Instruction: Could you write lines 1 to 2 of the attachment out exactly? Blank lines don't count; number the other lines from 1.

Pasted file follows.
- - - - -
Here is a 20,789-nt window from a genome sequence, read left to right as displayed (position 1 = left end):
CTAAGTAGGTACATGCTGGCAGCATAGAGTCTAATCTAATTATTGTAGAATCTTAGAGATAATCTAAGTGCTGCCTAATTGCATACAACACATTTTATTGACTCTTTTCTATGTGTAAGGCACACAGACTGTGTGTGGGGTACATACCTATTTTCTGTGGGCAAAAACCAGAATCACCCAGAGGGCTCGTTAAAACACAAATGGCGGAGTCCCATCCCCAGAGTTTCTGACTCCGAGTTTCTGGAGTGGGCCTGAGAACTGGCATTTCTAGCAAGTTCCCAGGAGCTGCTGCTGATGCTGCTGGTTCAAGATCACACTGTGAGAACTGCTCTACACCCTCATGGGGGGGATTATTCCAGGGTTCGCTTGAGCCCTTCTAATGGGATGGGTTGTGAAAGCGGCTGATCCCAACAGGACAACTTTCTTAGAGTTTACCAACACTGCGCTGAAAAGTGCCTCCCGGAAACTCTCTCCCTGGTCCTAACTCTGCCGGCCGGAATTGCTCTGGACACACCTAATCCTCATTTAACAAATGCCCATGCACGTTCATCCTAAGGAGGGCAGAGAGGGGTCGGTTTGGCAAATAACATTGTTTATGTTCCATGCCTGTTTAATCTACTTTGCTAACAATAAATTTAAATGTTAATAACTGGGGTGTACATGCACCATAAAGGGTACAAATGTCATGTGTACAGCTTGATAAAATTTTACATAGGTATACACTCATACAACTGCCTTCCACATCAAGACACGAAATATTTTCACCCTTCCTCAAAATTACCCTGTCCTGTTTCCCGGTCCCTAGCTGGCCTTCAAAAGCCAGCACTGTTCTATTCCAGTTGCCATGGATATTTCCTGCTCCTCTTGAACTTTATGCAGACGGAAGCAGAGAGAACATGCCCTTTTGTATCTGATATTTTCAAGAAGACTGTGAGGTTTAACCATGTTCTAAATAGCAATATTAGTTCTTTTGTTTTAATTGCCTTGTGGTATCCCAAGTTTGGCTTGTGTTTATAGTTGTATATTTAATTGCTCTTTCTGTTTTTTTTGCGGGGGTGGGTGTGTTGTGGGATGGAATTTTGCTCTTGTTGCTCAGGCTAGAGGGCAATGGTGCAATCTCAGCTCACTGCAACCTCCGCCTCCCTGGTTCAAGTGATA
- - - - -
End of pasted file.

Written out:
Here is a 20,789-nt window from a genome sequence, read left to right as displayed (position 1 = left end):
CTAAGTAGGTACATGCTGGCAGCATAGAGTCTAATCTAATTATTGTAGAATCTTAGAGATAATCTAAGTGCTGCCTAATTGCATACAACACATTTTATTGACTCTTTTCTATGTGTAAGGCACACAGACTGTGTGTGGGGTACATACCTATTTTCTGTGGGCAAAAACCAGAATCACCCAGAGGGCTCGTTAAAACACAAATGGCGGAGTCCCATCCCCAGAGTTTCTGACTCCGAGTTTCTGGAGTGGGCCTGAGAACTGGCATTTCTAGCAAGTTCCCAGGAGCTGCTGCTGATGCTGCTGGTTCAAGATCACACTGTGAGAACTGCTCTACACCCTCATGGGGGGGATTATTCCAGGGTTCGCTTGAGCCCTTCTAATGGGATGGGTTGTGAAAGCGGCTGATCCCAACAGGACAACTTTCTTAGAGTTTACCAACACTGCGCTGAAAAGTGCCTCCCGGAAACTCTCTCCCTGGTCCTAACTCTGCCGGCCGGAATTGCTCTGGACACACCTAATCCTCATTTAACAAATGCCCATGCACGTTCATCCTAAGGAGGGCAGAGAGGGGTCGGTTTGGCAAATAACATTGTTTATGTTCCATGCCTGTTTAATCTACTTTGCTAACAATAAATTTAAATGTTAATAACTGGGGTGTACATGCACCATAAAGGGTACAAATGTCATGTGTACAGCTTGATAAAATTTTACATAGGTATACACTCATACAACTGCCTTCCACATCAAGACACGAAATATTTTCACCCTTCCTCAAAATTACCCTGTCCTGTTTCCCGGTCCCTAGCTGGCCTTCAAAAGCCAGCACTGTTCTATTCCAGTTGCCATGGATATTTCCTGCTCCTCTTGAACTTTATGCAGACGGAAGCAGAGAGAACATGCCCTTTTGTATCTGATATTTTCAAGAAGACTGTGAGGTTTAACCATGTTCTAAATAGCAATATTAGTTCTTTTGTTTTAATTGCCTTGTGGTATCCCAAGTTTGGCTTGTGTTTATAGTTGTATATTTAATTGCTCTTTCTGTTTTTTTTGCGGGGGTGGGTGTGTTGTGGGATGGAATTTTGCTCTTGTTGCTCAGGCTAGAGGGCAATGGTGCAATCTCAGCTCACTGCAACCTCCGCCTCCCTGGTTCAAGTGATA